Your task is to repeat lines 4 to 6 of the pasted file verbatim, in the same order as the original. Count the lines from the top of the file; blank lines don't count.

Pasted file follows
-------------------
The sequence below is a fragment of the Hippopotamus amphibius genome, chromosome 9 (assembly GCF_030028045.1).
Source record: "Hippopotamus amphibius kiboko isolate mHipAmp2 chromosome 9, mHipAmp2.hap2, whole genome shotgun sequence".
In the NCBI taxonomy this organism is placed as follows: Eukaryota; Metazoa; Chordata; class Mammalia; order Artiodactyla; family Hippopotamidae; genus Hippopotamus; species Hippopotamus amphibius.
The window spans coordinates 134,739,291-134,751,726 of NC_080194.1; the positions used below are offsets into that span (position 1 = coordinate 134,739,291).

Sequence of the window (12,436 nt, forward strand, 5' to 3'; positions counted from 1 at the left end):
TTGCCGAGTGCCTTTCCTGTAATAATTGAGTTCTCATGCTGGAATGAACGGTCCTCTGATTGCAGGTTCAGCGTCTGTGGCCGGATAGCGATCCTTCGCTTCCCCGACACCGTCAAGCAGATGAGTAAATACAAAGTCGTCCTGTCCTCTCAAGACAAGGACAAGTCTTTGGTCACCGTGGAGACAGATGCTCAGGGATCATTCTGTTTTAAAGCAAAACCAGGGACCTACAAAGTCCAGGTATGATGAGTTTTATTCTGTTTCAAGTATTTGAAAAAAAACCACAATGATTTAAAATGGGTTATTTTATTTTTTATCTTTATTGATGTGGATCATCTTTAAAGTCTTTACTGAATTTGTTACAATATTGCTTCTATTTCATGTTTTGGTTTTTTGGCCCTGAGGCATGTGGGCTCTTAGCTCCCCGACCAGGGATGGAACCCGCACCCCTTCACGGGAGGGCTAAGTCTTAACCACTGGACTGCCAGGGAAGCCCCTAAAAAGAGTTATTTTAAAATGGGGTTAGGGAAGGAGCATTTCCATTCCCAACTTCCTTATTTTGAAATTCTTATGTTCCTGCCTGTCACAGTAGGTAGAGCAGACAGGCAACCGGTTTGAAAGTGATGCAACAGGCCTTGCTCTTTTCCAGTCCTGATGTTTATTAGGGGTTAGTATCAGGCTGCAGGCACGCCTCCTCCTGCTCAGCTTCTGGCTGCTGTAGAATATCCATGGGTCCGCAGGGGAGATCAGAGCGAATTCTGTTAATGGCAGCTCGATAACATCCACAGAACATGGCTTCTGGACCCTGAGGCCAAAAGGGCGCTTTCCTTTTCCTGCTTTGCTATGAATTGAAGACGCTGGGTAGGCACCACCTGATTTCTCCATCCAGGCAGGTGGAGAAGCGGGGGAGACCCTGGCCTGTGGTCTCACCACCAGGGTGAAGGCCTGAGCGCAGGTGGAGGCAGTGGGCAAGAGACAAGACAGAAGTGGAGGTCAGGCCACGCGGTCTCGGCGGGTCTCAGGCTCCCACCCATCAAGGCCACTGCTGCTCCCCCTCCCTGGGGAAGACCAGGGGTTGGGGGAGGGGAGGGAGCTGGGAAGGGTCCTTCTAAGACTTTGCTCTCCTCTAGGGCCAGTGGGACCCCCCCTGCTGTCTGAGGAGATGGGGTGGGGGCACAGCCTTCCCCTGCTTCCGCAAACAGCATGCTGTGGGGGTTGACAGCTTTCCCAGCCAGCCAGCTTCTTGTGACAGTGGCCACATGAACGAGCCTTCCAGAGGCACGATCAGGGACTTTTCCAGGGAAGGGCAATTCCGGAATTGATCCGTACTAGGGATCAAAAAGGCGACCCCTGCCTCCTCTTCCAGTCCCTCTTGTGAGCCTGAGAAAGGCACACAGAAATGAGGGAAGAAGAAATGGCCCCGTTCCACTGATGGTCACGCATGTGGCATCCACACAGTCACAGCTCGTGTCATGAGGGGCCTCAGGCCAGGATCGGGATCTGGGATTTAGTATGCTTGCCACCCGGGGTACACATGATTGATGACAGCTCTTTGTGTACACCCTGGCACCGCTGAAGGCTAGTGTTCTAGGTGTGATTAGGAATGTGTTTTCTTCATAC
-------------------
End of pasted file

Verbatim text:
The window spans coordinates 134,739,291-134,751,726 of NC_080194.1; the positions used below are offsets into that span (position 1 = coordinate 134,739,291).

Sequence of the window (12,436 nt, forward strand, 5' to 3'; positions counted from 1 at the left end):
TTGCCGAGTGCCTTTCCTGTAATAATTGAGTTCTCATGCTGGAATGAACGGTCCTCTGATTGCAGGTTCAGCGTCTGTGGCCGGATAGCGATCCTTCGCTTCCCCGACACCGTCAAGCAGATGAGTAAATACAAAGTCGTCCTGTCCTCTCAAGACAAGGACAAGTCTTTGGTCACCGTGGAGACAGATGCTCAGGGATCATTCTGTTTTAAAGCAAAACCAGGGACCTACAAAGTCCAGGTATGATGAGTTTTATTCTGTTTCAAGTATTTGAAAAAAAACCACAATGATTTAAAATGGGTTATTTTATTTTTTATCTTTATTGATGTGGATCATCTTTAAAGTCTTTACTGAATTTGTTACAATATTGCTTCTATTTCATGTTTTGGTTTTTTGGCCCTGAGGCATGTGGGCTCTTAGCTCCCCGACCAGGGATGGAACCCGCACCCCTTCACGGGAGGGCTAAGTCTTAACCACTGGACTGCCAGGGAAGCCCCTAAAAAGAGTTATTTTAAAATGGGGTTAGGGAAGGAGCATTTCCATTCCCAACTTCCTTATTTTGAAATTCTTATGTTCCTGCCTGTCACAGTAGGTAGAGCAGACAGGCAACCGGTTTGAAAGTGATGCAACAGGCCTTGCTCTTTTCCAGTCCTGATGTTTATTAGGGGTTAGTATCAGGCTGCAGGCACGCCTCCTCCTGCTCAGCTTCTGGCTGCTGTAGAATATCCATGGGTCCGCAGGGGAGATCAGAGCGAATTCTGTTAATGGCAGCTCGATAACATCCACAGAACATGGCTTCTGGACCCTGAGGCCAAAAGGGCGCTTTCCTTTTCCTGCTTTGCTATGAATTGAAGACGCTGGGTAGGCACCACCTGATTTCTCCATCCAGGCAGGTGGAGAAGCGGGGGAGACCCTGGCCTGTGGTCTCACCACCAGGGTGAAGGCCTGAGCGCAGGTGGAGGCAGTGGGCAAGAGACAAGACAGAAGTGGAGGTCAGGCCACGCGGTCTCGGCGGGTCTCAGGCTCCCACCCATCAAGGCCACTGCTGCTCCCCCTCCCTGGGGAAGACCAGGGGTTGGGGGAGGGGAGGGAGCTGGGAAGGGTCCTTCTAAGACTTTGCTCTCCTCTAGGGCCAGTGGGACCCCCCCTGCTGTCTGAGGAGATGGGGTGGGGGCACAGCCTTCCCCTGCTTCCGCAAACAGCATGCTGTGGGGGTTGACAGCTTTCCCAGCCAGCCAGCTTCTTGTGACAGTGGCCACATGAACGAGCCTTCCAGAGGCACGATCAGGGACTTTTCCAGGGAAGGGCAATTCCGGAATTGATCCGTACTAGGGATCAAAAAGGCGACCCCTGCCTCCTCTTCCAGTCCCTCTTGTGAGCCTGAGAAAGGCACACAGAAATGAGGGAAGAAGAAATGGCCCCGTTCCACTGATGGTCACGCATGTGGCATCCACACAGTCACAGCTCGTGTCATGAGGGGCCTCAGGCCAGGATCGGGATCTGGGATTTAGTATGCTTGCCACCCGGGGTACACATGATTGATGACAGCTCTTTGTGTACACCCTGGCACCGCTGAAGGCTAGTGTTCTAGGTGTGATTAGGAATGTGTTTTCTTCATAC